There is another process accomplished by exercise, which more immediately concerns the nervous system. “Many people,” says Mr. Abernethy, “who are extremely irritable and hypochondriacal, and are constantly obliged to take medicines to regulate their bowels while they live an inactive life, no longer suffer from nervous irritation, or require aperient medicines when they use exercise to a degree that would be excessive in ordinary constitutions.” This leads us to infer that the superfluous energy of the nerves is exhausted by the exercise of the body, and that as the abstraction of blood mitigates inflammations, in like manner does the abstraction of nervous irritability restore tranquillity to the system. This of course applies only to a state of high nervous irritation; but exercise is equally beneficial when the constitution is much weakened, by producing throughout the whole frame that energetic action which has been already explained.

A debilitated frame ought never to take so much exercise as to cause fatigue, neither ought exercise to be taken immediately _before_ nor immediately _after_ a full meal. Mr. Abernethy’s prescription is a very good one–to rise early and use active exercise _in the open air_, till a slight degree of fatigue be felt; then to rest one hour, and breakfast. After this rest three hours, “in order that the energies of the constitution may be concentrated in the work of digestion;” then take active exercise again for two hours, rest one, and then dine. After dinner rest for three hours; and afterwards, in summer, take a gentle stroll, which, with an hour’s rest before supper, will constitute the plan of exercise for the day. In wet or inclement weather, the exercise may be taken in the house, the windows being opened, “by walking actively backwards and forwards, as sailors do on ship-board.”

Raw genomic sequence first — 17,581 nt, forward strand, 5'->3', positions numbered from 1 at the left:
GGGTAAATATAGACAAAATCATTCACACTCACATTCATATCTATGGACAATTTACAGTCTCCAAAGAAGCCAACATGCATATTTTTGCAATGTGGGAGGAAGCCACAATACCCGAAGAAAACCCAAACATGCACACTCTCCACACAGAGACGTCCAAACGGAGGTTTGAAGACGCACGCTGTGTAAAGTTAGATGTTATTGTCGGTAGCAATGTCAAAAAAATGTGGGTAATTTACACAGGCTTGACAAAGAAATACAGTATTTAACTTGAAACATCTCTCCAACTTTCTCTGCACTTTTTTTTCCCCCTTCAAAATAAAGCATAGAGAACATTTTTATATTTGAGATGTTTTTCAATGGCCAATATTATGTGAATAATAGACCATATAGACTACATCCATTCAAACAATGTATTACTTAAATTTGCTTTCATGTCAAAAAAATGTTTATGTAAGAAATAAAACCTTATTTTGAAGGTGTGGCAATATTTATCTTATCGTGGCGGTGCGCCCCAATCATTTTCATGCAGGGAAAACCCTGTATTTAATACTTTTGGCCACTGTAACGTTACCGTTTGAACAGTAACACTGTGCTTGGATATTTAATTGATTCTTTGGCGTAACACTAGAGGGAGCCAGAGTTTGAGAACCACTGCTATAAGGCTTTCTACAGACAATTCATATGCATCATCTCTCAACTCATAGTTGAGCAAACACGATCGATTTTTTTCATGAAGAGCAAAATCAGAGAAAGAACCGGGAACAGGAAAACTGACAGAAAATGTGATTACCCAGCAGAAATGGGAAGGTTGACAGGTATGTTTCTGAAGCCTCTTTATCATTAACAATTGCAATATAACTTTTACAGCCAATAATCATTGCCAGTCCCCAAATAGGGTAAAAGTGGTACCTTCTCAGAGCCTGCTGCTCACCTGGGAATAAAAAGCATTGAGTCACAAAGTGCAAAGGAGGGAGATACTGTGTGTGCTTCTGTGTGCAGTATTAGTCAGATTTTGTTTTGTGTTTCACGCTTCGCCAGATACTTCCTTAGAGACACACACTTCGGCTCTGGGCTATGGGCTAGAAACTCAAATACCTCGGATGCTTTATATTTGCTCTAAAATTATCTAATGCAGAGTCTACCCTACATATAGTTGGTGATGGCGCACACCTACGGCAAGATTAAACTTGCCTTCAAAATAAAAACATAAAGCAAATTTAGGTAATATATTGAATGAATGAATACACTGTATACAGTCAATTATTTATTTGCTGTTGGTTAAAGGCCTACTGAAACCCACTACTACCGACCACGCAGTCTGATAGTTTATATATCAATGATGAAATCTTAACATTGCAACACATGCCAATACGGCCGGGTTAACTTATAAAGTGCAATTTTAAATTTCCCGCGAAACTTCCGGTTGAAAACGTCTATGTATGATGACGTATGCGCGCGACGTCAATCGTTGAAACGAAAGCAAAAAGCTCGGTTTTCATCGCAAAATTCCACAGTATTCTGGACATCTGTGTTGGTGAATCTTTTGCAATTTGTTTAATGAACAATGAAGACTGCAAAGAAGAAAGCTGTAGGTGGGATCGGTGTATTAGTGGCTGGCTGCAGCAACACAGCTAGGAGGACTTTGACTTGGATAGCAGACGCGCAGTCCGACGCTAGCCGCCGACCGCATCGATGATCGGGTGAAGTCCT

We now come to the consideration of _air_. Pure air is as necessary to existence as good and wholesome food; perhaps more so; for our food has to undergo a very elaborate change before it is introduced into the mass of circulating blood, while the air is received at once into the lungs, and comes into immediate contact with the blood in that important organ. The effect of the air upon the blood is this: by thrusting out as it were, all the noxious properties which it has collected in its passage through the body, it endues it with the peculiar property of vitality, that is, it enables it to build up, repair, and excite the different functions and organs of the body. If therefore this air, which we inhale every instant, be not pure, the whole mass of blood is very soon contaminated, and the frame, in some part or other speedily experiences the bad effects. This will explain to us the almost miraculous benefits which are obtained by _change of air_, as well as the decided advantages of a free and copious ventilation. The prejudices against a free circulation of air, especially in the sick chamber, are productive of great evil. The rule as regards this is plain and simple: admit as much fresh air as you can; provided it does not _blow in_ upon you _in a stream_, and provided you are not in a state of profuse perspiration at the time; for in accordance with the Spanish proverb–